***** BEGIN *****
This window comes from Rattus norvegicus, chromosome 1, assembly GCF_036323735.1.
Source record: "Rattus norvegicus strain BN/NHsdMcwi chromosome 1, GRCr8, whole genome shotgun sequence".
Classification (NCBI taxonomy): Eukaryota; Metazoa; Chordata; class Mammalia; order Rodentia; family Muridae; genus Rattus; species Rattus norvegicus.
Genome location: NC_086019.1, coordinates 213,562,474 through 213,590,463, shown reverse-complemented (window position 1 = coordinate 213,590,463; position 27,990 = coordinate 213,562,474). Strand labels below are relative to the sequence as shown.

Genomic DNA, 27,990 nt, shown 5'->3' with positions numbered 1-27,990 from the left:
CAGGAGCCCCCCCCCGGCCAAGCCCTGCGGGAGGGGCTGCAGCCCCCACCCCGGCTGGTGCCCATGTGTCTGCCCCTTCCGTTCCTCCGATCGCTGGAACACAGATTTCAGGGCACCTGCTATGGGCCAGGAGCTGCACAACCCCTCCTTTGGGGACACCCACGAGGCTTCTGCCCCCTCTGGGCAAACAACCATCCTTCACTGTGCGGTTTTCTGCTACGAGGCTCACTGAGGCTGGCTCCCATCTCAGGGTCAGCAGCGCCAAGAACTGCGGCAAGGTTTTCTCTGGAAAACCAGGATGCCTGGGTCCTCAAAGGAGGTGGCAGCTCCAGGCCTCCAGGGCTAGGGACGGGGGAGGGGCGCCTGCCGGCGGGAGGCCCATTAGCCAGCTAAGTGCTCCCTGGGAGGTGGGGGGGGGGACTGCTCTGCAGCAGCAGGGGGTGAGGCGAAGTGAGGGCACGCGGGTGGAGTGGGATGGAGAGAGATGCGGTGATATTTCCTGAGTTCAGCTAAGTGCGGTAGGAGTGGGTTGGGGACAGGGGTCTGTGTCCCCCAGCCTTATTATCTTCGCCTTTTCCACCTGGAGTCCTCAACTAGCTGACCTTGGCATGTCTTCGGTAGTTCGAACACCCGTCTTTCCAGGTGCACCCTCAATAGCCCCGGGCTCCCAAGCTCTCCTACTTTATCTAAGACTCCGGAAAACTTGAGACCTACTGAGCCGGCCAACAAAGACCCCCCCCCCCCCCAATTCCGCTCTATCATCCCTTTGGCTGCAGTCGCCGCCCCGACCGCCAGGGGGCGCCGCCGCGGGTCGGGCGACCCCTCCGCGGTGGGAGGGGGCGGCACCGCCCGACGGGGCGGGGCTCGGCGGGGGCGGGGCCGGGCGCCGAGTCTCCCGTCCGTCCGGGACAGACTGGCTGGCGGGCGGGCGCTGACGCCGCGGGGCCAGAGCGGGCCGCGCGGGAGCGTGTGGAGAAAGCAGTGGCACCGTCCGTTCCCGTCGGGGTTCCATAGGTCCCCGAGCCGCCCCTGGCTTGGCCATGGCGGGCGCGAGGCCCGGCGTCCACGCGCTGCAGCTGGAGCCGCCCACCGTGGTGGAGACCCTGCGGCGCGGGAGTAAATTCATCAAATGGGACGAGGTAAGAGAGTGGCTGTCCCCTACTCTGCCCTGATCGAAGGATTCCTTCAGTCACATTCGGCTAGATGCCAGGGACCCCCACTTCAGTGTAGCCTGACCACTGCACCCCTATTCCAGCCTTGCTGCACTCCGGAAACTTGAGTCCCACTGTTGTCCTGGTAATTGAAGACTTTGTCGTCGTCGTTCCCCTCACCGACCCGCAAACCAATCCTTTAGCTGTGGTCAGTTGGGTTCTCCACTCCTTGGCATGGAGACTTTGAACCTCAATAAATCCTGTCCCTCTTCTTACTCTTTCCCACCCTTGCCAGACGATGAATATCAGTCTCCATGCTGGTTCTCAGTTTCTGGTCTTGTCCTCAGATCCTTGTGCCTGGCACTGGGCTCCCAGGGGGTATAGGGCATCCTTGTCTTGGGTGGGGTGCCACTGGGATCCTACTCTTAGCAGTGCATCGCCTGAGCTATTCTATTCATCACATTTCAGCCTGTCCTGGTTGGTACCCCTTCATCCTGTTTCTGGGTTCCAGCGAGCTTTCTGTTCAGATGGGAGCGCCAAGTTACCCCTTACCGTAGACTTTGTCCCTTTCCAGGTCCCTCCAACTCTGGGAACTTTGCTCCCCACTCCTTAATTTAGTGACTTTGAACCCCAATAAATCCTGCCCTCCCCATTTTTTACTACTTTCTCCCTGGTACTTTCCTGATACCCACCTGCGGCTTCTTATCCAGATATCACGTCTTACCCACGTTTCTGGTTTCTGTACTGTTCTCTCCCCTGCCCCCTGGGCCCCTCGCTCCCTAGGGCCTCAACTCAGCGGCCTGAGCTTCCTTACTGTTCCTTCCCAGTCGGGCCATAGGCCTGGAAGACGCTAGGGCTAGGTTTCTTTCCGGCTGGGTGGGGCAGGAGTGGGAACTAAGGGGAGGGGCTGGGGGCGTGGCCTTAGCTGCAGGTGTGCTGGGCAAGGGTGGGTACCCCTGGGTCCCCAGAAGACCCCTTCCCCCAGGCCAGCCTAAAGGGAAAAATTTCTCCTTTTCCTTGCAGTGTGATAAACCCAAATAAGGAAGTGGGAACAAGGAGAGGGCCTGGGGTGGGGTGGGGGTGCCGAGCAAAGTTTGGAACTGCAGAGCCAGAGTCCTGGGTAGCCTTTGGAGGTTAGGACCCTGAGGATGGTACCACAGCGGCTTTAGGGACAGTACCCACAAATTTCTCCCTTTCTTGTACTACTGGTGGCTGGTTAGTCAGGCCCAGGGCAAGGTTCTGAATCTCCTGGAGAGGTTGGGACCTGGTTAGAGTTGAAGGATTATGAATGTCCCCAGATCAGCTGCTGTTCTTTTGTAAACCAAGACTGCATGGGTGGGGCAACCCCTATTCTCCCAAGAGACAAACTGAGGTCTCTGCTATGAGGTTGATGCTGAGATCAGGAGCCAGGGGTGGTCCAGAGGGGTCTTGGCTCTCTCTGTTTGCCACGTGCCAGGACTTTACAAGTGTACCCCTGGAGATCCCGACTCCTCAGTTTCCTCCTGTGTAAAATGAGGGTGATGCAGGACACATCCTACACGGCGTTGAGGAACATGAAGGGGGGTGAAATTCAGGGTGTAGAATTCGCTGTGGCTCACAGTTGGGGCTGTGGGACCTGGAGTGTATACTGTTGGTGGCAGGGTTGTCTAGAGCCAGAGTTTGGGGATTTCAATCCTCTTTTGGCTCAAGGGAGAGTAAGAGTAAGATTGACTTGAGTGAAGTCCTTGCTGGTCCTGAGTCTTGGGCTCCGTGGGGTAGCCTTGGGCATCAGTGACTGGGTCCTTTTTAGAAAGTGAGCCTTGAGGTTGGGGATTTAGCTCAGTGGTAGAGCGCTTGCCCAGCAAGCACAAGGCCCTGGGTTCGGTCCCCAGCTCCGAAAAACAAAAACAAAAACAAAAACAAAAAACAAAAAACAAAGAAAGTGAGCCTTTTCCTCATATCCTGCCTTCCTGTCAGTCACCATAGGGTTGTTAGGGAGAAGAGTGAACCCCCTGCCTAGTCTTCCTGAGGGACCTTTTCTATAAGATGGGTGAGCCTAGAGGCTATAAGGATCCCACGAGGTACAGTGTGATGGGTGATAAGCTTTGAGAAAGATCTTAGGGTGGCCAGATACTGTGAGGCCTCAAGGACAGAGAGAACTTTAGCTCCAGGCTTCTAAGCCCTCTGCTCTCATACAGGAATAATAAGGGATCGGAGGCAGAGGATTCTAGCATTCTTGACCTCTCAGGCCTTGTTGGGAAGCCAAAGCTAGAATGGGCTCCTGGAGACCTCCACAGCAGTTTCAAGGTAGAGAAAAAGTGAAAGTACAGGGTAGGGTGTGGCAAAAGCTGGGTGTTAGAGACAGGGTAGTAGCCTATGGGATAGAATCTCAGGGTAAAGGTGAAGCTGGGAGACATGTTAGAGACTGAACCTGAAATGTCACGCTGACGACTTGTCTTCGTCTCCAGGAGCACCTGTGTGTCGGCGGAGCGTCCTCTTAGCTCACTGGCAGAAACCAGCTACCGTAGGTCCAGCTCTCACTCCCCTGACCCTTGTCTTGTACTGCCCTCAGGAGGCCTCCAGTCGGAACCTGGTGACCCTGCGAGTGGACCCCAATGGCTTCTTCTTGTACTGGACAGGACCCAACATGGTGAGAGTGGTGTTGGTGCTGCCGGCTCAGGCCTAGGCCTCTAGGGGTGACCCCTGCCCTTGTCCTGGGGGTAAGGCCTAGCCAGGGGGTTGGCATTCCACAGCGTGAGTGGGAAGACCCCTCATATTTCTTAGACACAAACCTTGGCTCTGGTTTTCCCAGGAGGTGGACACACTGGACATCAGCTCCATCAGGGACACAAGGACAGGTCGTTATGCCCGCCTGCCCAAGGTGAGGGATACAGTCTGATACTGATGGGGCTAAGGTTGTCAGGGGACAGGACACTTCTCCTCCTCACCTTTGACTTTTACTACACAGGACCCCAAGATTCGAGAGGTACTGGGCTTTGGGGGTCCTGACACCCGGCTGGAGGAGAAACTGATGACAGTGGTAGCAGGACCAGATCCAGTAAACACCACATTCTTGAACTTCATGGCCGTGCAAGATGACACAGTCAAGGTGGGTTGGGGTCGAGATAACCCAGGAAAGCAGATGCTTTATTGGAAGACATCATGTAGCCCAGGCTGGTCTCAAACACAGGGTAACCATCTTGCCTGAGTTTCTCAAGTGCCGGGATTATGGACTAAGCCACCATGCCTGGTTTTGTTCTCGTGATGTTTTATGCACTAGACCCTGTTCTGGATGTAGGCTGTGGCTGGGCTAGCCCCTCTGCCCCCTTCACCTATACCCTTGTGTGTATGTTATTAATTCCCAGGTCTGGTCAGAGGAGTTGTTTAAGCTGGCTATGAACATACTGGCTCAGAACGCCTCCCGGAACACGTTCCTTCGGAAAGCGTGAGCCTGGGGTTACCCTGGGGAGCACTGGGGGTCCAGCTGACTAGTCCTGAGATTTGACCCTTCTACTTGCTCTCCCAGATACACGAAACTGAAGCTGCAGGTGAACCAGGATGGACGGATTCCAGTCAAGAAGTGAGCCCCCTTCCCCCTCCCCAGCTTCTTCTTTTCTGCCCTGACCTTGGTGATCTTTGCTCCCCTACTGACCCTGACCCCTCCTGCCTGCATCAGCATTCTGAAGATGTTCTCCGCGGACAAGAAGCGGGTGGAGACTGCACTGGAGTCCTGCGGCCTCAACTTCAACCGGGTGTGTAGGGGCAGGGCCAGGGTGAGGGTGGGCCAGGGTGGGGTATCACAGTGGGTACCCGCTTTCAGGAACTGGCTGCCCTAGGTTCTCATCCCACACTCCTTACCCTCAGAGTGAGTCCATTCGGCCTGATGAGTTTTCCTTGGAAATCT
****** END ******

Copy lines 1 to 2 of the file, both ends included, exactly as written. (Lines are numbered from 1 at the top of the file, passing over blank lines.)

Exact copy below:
This window comes from Rattus norvegicus, chromosome 1, assembly GCF_036323735.1.
Source record: "Rattus norvegicus strain BN/NHsdMcwi chromosome 1, GRCr8, whole genome shotgun sequence".